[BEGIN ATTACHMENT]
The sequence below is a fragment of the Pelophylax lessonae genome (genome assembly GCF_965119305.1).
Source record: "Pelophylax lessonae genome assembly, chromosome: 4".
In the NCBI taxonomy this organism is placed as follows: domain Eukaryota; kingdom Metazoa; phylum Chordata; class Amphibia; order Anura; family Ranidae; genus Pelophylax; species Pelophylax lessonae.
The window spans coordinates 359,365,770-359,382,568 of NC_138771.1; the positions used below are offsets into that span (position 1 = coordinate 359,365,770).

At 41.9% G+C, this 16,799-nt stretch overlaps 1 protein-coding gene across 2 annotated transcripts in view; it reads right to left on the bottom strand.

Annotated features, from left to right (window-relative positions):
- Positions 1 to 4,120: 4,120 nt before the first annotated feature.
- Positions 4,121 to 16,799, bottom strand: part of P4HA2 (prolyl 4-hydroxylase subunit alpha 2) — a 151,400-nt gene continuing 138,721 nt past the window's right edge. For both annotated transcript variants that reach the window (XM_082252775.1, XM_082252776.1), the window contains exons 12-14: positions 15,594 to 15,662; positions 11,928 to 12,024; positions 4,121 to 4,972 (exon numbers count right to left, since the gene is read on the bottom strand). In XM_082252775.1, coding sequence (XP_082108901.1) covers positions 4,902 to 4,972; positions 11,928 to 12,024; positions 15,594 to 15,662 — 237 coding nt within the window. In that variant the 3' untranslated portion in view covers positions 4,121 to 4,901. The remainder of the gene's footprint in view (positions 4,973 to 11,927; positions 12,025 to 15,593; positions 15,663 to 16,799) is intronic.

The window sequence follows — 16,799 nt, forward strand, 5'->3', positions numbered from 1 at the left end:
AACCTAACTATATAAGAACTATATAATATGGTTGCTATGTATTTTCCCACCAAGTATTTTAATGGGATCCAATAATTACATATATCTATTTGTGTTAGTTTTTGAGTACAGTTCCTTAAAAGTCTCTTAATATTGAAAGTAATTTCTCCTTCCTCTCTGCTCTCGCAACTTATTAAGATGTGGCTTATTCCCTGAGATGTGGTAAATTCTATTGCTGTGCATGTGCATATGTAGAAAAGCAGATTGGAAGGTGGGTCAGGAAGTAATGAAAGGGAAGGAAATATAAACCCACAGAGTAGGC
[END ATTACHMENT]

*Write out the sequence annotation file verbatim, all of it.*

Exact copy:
The sequence below is a fragment of the Pelophylax lessonae genome (genome assembly GCF_965119305.1).
Source record: "Pelophylax lessonae genome assembly, chromosome: 4".
In the NCBI taxonomy this organism is placed as follows: domain Eukaryota; kingdom Metazoa; phylum Chordata; class Amphibia; order Anura; family Ranidae; genus Pelophylax; species Pelophylax lessonae.
The window spans coordinates 359,365,770-359,382,568 of NC_138771.1; the positions used below are offsets into that span (position 1 = coordinate 359,365,770).

At 41.9% G+C, this 16,799-nt stretch overlaps 1 protein-coding gene across 2 annotated transcripts in view; it reads right to left on the bottom strand.

Annotated features, from left to right (window-relative positions):
- Positions 1 to 4,120: 4,120 nt before the first annotated feature.
- Positions 4,121 to 16,799, bottom strand: part of P4HA2 (prolyl 4-hydroxylase subunit alpha 2) — a 151,400-nt gene continuing 138,721 nt past the window's right edge. For both annotated transcript variants that reach the window (XM_082252775.1, XM_082252776.1), the window contains exons 12-14: positions 15,594 to 15,662; positions 11,928 to 12,024; positions 4,121 to 4,972 (exon numbers count right to left, since the gene is read on the bottom strand). In XM_082252775.1, coding sequence (XP_082108901.1) covers positions 4,902 to 4,972; positions 11,928 to 12,024; positions 15,594 to 15,662 — 237 coding nt within the window. In that variant the 3' untranslated portion in view covers positions 4,121 to 4,901. The remainder of the gene's footprint in view (positions 4,973 to 11,927; positions 12,025 to 15,593; positions 15,663 to 16,799) is intronic.

The window sequence follows — 16,799 nt, forward strand, 5'->3', positions numbered from 1 at the left end:
AACCTAACTATATAAGAACTATATAATATGGTTGCTATGTATTTTCCCACCAAGTATTTTAATGGGATCCAATAATTACATATATCTATTTGTGTTAGTTTTTGAGTACAGTTCCTTAAAAGTCTCTTAATATTGAAAGTAATTTCTCCTTCCTCTCTGCTCTCGCAACTTATTAAGATGTGGCTTATTCCCTGAGATGTGGTAAATTCTATTGCTGTGCATGTGCATATGTAGAAAAGCAGATTGGAAGGTGGGTCAGGAAGTAATGAAAGGGAAGGAAATATAAACCCACAGAGTAGGC